Fertility Blog

Pesticides and Reduced Fertility in Patients doing IVF

Laura Londra MD


At the recent American Society of Reproductive Medicine meeting in San Antonio, I was fortunate to have the opportunity to join a roundtable discussion lead by Dr. Jorge Chavarro, Associate Professor Nutrition and Epidemiology at Harvard University. Dr. Chavarro’s work has just been published in the prestigious Journal of the American Medical Association (JAMA). The full article can be found here, but I have summarized the meeting discussion and research paper below.

Fruits and vegetables are supposed to be good for health and reproduction. People should definitely continuing getting the daily requirement of fruits and vegetables, but there is more to it, according to the new study. The researchers looked at the relationship between food and fertility. They classified fruits and vegetables based on their high or low content of pesticide residue and they evaluated the association of consumption of them with the reproductive outcomes. The results of this study apply to women with infertility who are undergoing in vitro fertilization, therefore, they might not necessarily apply to fertile couples from the general population.

Here are some findings from this provocative and important piece of research:

-Total fruit and vegetable intake was unrelated to the probability of implantation, clinical pregnancy, and live birth, which is initially surprising.

However, when fruits and vegetable consumption was classified as having high vs low pesticide residues, differences in clinical pregnancy and live birth rates were observed.

-Specifically, consumption of fruits and vegetables with high levels of pesticide residue was inversely associated with probability of clinical pregnancy and live birth per initiated cycle, in other words, when higher pesticide produce was ingested, the probability of clinical pregnancy and live birth per cycle was lower.

-Compared with women who had the lowest intake of high pesticide residue produce (<1 serving per day), women who had the highest intake of produce with high pesticide-residue (2.3 servings/day) had 18% lower probability of clinical pregnancy and 26% lower probability of live birth.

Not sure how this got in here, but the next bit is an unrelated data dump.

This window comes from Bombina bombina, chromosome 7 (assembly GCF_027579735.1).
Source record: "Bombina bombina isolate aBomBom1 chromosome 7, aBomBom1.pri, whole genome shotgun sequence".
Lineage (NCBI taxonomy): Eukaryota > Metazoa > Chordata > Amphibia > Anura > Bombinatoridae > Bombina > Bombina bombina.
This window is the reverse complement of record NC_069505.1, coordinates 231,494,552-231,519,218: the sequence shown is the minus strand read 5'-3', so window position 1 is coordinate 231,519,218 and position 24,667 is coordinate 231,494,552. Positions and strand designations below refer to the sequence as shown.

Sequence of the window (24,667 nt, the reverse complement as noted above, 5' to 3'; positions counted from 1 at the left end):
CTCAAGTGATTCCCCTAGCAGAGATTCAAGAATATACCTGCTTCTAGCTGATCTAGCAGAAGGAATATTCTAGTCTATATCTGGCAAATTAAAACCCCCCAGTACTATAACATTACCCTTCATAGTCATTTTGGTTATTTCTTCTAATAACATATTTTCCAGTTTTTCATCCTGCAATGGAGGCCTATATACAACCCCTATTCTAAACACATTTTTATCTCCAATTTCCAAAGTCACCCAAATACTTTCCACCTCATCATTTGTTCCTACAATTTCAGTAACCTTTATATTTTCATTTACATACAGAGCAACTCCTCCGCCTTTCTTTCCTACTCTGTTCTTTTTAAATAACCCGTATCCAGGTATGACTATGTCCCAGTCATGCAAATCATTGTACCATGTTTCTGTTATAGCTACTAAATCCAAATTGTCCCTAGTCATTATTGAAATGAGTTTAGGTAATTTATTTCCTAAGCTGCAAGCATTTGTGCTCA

No associations were found between the intake of high or low pesticide residue fruits and vegetables with markers of response to ovarian stimulation, fertilization rate, or embryo quality.

Finally, the consumption of fruits and vegetables with high pesticide residue was associated with a higher probability of pregnancy loss (including biochemical pregnancy, ectopic pregnancy, miscarriage and stillbirth). Overall, these findings suggest that the effect of pesticide residues that comes with food could be acting on early embryo development, implantation and placentation after infertility treatment.

So here is the list, as transcribed directly from the research paper:

High pesticide fruits and vegetables: for these it is best to choose organic!


Apple sauce


Kale, mustard, chard greens

Winter squash

Fresh apples or pears

Green beans

Grape or raisins


Spinach, cooked or frozen

Peach or plums


Spinach, fresh or raw

Green/yellow/red peppers


Low pesticide fruits and vegetables: less risk if you eat these not organic

Very low:

Peas or lima beans, Sweet peas

Dried plums or prunes


Beans or lentils



Cabbage or cole slaw

Orange juice, regular or calcium fortified

Tomato sauce


Apple juice or cider






Eggplant, summer squash, zucchini

Yam or sweet potatoes




Head lettuce, leaf lettuce




Pesticides in produce linked with reduced fertility in women


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